VERA: Where are you now?
TAYLOR: Pulling into the lot. Is he there yet?
VERA: No. Hurry!
Taylor couldn’t believe her luck. This day might be saved after all.
“Take your sweet fucking time, buddy!” She pounded on the steering wheel as the Prius driver once again took his time edging back into the parking space. “Come on!” She honked the horn.
The driver slammed on the brakes and flashed her the middle finger.
“Great. Just great.” I’m about to lose my job, so fuck you back.
Why oh why had she taken this position to begin with? She wasn’t a pitchman, but her old college friend Rina, who also worked at HRTech, had talked her into it five years ago when Taylor had been fresh out of grad school and in desperate need of a paycheck. “You were born to work with people, Taylor,” she’d said. “You just smile and the room lights up.”
What a joke.
Yes, she enjoyed working with people and had a masters in human resource management, but so many of the executives in these big companies, the ones who used HRTech’s recruitment services, didn’t have a clue about how to treat the people they spent thousands to find and hire. It was always about the bottom line and shareholder value—never about creating a workplace that employees genuinely looked forward to coming to each day. Didn’t they get that happy employees were more productive employees? It drove her crazy. But unfortunately, Rina had been right. Soon after starting at HRTech, Taylor had begun landing big clients and making good money—something she couldn’t easily walk away from given her student loans.
Yeah. Well, those are all paid off now. As soon as she was able, she’d start looking for a new job, something more meaningful, back in the Bay Area. Kissing up to men like Bennett Wade, who she’d never met but couldn’t stand because she knew his type, was not her calling.
The Prius finally got out of the way, and she zoomed past, taking the little road that led to the back of the building where luckily she found an empty spot.
Now thirty-five—Nope. Make that thirty-six—minutes late, Taylor ran in her black heels, clutching her laptop case in one hand and oversized brown leather purse in the other. Once inside the twenty-story glass-and-steel rectangle, Taylor made it to the elevator just in time to watch the doors slide shut in her face.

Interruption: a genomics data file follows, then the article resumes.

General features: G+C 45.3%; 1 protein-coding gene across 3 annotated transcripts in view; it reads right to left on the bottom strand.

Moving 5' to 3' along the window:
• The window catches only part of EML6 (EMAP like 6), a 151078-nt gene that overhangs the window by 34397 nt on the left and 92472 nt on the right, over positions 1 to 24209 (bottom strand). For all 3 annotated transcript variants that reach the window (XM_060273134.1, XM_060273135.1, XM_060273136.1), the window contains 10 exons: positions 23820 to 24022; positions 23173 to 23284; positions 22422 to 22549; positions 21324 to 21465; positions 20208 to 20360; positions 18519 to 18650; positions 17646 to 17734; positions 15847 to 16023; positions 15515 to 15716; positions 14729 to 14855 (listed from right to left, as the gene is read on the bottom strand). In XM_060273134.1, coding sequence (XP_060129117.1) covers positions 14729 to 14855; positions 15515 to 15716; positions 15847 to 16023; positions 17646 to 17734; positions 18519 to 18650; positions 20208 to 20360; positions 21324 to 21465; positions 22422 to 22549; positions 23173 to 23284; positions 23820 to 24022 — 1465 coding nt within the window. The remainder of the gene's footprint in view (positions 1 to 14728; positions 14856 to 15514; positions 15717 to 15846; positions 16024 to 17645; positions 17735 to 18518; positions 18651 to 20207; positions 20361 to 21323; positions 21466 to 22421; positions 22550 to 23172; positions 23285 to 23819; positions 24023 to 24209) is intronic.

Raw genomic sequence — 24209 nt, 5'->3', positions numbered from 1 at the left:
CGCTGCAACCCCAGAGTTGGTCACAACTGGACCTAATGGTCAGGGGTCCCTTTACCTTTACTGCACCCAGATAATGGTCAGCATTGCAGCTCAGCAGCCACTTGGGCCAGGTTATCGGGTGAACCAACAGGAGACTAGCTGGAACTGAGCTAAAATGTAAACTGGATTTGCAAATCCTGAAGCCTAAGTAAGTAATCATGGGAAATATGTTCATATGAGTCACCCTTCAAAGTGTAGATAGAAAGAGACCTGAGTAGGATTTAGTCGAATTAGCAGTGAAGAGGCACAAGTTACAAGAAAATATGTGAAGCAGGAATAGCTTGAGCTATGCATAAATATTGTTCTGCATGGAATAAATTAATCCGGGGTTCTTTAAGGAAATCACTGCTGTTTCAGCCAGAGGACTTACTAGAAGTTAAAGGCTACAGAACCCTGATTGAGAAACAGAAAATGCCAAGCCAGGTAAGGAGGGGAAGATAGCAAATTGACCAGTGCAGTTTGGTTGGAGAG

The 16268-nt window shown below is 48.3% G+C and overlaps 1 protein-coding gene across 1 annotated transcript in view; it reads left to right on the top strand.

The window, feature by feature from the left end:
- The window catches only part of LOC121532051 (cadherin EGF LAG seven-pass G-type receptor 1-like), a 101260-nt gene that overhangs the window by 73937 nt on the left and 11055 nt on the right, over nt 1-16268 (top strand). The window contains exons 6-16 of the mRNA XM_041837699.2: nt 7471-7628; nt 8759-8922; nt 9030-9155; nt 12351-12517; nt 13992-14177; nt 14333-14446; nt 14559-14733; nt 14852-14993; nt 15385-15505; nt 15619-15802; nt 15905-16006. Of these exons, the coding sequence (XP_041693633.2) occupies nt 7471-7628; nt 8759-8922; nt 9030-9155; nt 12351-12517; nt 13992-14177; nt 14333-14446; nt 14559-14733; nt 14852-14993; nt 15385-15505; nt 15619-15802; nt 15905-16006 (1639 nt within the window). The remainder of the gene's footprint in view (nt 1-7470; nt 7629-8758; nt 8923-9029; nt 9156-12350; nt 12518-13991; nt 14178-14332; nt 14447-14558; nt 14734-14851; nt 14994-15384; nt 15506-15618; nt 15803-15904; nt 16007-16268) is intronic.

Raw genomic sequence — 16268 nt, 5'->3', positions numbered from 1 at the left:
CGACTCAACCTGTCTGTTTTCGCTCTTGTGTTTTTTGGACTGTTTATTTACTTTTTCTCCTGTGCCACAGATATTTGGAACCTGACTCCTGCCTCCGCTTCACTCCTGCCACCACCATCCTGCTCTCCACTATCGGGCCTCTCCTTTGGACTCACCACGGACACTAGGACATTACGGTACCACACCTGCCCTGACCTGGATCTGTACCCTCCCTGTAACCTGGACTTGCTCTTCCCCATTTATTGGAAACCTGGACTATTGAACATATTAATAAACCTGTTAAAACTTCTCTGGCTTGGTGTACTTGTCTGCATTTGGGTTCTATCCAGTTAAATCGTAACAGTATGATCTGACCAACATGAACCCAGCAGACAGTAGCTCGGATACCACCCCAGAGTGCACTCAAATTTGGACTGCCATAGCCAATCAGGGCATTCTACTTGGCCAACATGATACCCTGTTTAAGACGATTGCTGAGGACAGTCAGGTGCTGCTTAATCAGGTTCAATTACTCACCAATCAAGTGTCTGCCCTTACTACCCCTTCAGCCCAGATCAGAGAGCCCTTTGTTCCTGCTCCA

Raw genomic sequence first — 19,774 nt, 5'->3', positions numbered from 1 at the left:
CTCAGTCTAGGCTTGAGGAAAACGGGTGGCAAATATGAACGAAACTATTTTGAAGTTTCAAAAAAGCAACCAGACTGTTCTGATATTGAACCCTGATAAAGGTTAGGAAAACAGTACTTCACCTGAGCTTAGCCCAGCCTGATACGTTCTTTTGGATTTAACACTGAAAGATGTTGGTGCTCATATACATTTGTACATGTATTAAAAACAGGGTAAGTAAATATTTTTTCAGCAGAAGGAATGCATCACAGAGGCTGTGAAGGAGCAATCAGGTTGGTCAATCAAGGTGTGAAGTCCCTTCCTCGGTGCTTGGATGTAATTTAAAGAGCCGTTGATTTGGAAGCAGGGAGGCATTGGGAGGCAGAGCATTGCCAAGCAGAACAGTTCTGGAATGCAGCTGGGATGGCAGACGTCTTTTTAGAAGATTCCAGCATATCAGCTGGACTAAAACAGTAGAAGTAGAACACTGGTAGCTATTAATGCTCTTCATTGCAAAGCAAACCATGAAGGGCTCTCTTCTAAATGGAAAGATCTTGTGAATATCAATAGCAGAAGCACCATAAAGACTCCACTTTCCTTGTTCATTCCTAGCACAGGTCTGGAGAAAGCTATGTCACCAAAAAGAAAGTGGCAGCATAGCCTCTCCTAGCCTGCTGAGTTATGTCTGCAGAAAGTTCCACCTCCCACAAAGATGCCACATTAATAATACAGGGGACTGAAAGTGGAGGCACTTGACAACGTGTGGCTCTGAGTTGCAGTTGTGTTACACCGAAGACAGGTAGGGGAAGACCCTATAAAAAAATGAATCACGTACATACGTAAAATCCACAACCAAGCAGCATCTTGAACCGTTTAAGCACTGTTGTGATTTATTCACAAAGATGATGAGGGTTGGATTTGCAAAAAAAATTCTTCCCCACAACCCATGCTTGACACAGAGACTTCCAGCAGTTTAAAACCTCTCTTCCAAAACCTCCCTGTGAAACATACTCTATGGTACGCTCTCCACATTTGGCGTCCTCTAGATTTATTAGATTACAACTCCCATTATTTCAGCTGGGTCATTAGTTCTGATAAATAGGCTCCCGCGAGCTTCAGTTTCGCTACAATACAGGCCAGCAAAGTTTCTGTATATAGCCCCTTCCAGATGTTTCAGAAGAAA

“Sonofabitch!” She jabbed at the elevator button and looked down at her watch, suddenly noticing several strange spots on the lapel of her black blazer. Oh, no. She must’ve missed a few drops of bleach when she’d spritzed the kitchen counters last night before bed. Cleaning helped her unwind and feel in control, especially when her crazy job made her head spin from the constant juggling. She had laid her blazer on the counter this morning while she’d been looking for her keys.
As she waited for the elevator, she freed her hair from its ponytail and finger combed the length of it over her lapel to cover the spots. The elevator chimed, and she jumped in. Moments later, Taylor arrived at the top floor and sprinted for the executive conference room where Vera waited, along with six senior managers, all of whom reported to Taylor.
“Hi, everyone. Sorry I’m late,” she threw her bag down on the long gray table that stretched the length of the room, “but I was stuck in traffic and then some jerk in a Prius was blocking the—”
“I assure you,” said a deep, cold voice, “that my poor driving was a direct result of a man my height trying to maneuver a vehicle meant for one of those emaciated, tree-hugging vegetarians.”